Bullying: Break the Cycle
If some of us were permanently judged by the mistakes that we had made as children, we would be considered abominable human beings. Discovering someone close to you was a bully as a child can be unsettling.
Maybe it was the new kid who joined your class from a different school and couldn't cope with your curriculum. Maybe it was that girl who was slightly overweight, or the boy who didn't have his uniform ironed every day. It could, as well, have been the toddler who could never gather the courage to ride the slide in the playground, or because he looked 'funny', you wouldn't let him play with you. If only you had known that calling someone fat could lead to that person developing eating disorders and feeling insecure about himself/herself for the rest of their life; or that calling someone a coward at such a young age could break his/her confidence once and for all and lead them to do something that could prove fatal.
Narsis Rahman, senior child psychologist, Institute of Child and Mother Health (ICMH) and internationally registered autism trainer, said, “I've had patients who were first or second graders and had been victims of bullying. The incidents had been so traumatic for some of them that they developed a negative attitude towards life. They refrained from going to school and started having frequent panic attacks. Being bullied could change their personalities completely, and without proper counselling, it would be very difficult for them to recover from the trauma.”
It is a vicious cycle. You could have been bullied yourself. It could have been a case of peer pressure and you might have ended up with the wrong group and could have acted accordingly. There could be a number of reasons for the way you acted. Narsis Rahman added, “Children who are exposed to a lot of negativity at home tend to become bullies.” But in saying that, there really isn't an excuse you could make for bullying someone, which is what aggravates the guilt of realising these mistakes even more.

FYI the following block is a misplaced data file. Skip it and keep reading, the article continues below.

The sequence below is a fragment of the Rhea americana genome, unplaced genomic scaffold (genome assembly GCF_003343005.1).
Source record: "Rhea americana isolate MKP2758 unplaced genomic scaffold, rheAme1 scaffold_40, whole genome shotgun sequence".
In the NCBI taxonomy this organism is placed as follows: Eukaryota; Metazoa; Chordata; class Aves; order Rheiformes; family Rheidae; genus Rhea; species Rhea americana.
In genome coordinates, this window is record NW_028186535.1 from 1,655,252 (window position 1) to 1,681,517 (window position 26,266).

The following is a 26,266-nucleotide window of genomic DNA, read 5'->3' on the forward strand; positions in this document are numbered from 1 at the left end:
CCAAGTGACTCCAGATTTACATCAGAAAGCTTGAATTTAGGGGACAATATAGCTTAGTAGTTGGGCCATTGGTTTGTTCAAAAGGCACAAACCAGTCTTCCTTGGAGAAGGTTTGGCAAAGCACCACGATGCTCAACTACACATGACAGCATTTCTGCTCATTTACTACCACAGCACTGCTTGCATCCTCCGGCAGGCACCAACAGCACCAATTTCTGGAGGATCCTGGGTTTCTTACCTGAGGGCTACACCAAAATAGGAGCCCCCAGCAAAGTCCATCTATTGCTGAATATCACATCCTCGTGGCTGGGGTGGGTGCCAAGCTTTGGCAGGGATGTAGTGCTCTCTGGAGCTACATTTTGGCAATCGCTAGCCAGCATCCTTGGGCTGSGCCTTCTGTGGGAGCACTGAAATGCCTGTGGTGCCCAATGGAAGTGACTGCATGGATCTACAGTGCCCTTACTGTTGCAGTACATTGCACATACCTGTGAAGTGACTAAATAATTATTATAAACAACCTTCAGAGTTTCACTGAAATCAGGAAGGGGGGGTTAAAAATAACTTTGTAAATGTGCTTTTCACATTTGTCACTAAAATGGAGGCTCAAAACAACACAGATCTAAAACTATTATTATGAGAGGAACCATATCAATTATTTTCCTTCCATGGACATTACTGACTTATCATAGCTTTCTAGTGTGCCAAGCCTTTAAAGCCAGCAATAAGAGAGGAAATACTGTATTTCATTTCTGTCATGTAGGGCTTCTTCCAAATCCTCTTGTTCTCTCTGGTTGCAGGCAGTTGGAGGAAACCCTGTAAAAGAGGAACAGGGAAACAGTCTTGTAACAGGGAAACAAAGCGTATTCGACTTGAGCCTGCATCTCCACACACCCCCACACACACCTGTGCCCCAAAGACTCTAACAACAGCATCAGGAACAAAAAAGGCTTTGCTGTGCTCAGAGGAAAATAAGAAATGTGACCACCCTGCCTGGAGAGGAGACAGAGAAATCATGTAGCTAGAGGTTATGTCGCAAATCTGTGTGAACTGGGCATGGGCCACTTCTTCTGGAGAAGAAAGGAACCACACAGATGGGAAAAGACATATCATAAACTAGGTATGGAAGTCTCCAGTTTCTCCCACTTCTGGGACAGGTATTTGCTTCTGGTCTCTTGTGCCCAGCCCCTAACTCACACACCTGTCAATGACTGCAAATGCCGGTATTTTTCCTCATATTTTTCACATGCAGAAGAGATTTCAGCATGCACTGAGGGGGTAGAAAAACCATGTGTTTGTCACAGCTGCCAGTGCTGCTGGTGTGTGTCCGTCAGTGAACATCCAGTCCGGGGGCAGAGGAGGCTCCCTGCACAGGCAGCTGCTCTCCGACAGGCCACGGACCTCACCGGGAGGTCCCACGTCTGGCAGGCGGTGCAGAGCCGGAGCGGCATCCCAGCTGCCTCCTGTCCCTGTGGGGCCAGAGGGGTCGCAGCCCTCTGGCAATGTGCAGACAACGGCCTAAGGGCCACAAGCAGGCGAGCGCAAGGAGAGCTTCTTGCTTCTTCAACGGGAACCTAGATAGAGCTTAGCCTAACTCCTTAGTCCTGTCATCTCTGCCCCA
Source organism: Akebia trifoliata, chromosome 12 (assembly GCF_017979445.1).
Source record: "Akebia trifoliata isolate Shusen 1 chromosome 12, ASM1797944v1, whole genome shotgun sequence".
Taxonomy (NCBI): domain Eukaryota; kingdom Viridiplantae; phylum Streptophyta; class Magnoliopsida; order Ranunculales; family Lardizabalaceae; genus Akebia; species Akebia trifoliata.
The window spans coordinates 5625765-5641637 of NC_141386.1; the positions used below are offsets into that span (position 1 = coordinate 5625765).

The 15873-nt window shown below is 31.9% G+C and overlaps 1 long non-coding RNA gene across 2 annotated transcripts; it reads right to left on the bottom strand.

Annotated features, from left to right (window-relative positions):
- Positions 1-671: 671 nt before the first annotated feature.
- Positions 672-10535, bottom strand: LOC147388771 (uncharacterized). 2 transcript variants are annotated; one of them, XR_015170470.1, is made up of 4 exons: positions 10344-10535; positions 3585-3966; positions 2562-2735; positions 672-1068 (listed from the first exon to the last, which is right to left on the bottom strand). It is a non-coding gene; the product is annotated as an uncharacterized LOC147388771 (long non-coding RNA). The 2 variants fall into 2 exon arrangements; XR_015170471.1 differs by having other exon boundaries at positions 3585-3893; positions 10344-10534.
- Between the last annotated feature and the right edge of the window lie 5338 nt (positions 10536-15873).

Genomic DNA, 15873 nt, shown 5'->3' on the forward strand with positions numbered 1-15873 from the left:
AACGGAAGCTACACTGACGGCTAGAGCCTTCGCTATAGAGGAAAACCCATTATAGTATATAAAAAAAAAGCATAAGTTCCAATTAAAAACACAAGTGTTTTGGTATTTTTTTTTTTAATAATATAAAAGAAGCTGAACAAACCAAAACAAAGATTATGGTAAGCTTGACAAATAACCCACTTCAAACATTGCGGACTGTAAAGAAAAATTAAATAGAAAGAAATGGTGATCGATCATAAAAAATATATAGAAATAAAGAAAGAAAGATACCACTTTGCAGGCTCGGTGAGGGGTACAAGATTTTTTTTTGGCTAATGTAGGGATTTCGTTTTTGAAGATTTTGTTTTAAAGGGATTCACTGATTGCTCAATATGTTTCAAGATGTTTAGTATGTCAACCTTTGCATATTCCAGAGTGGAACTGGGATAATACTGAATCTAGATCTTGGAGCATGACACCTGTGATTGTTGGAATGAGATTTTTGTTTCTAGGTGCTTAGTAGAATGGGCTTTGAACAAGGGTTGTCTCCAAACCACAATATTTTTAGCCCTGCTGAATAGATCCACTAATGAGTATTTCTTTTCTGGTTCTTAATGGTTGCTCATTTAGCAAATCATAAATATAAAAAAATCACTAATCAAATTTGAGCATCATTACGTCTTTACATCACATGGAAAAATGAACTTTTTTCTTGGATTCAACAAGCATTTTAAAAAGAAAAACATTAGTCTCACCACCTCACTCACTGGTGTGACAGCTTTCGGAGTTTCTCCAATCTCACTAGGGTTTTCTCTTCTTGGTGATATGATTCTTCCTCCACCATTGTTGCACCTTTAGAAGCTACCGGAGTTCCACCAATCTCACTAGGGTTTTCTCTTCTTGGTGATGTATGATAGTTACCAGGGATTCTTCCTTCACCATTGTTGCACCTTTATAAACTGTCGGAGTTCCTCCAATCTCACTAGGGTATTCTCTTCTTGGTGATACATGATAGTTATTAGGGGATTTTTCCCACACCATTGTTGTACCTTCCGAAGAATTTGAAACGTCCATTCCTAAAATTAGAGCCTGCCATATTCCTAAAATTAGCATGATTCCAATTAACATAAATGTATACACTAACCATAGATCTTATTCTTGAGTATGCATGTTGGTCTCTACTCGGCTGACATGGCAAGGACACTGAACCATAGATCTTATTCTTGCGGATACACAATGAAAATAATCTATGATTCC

Media, education and most importantly, age bring about certain changes in our thoughts on this matter, those that you might have lacked when you were in school. And this guilt acts like a parasite, feeding on you as you grow; a feeling that pulls you back down even if you're trying to be a better person. “Realising their mistakes could have a dramatic impact on them. They might go on to having adjustment problems in their personal lives later into their adulthood,” said Rahman.
While you could always apologise for your past actions, it does take a lot of courage to stand up to the person whom you might've caused almost irreparable mental or even physical damage and there is no way you could wipe out those days from your past, mainly because “sorry” might seem too little. But every action counts. With time, they would've matured as well and might actually listen to your side of the story, if there was ever one. Befriending them, helping them out if they ever need it, or even just being acquaintances and engaging in small talk once in a while if they are comfortable with it might make things look up a bit between you two.
What's important is that you don't let similar things happen to somebody else. If you have siblings or cousins in school who you think might be following your footsteps, talk to them about it; let them know of the consequences of their actions. If they are being bullied, talk to the people who are bullying them, or even their teachers, and most importantly, their parents. Rahman explained further, “I think parents play the most important roles in these situations. Children and adolescents demand the most attention and parents should be especially aware of their children's actions during these stages. Strengthening their bonds with their children and even an hour of quality time a day is mandatory.”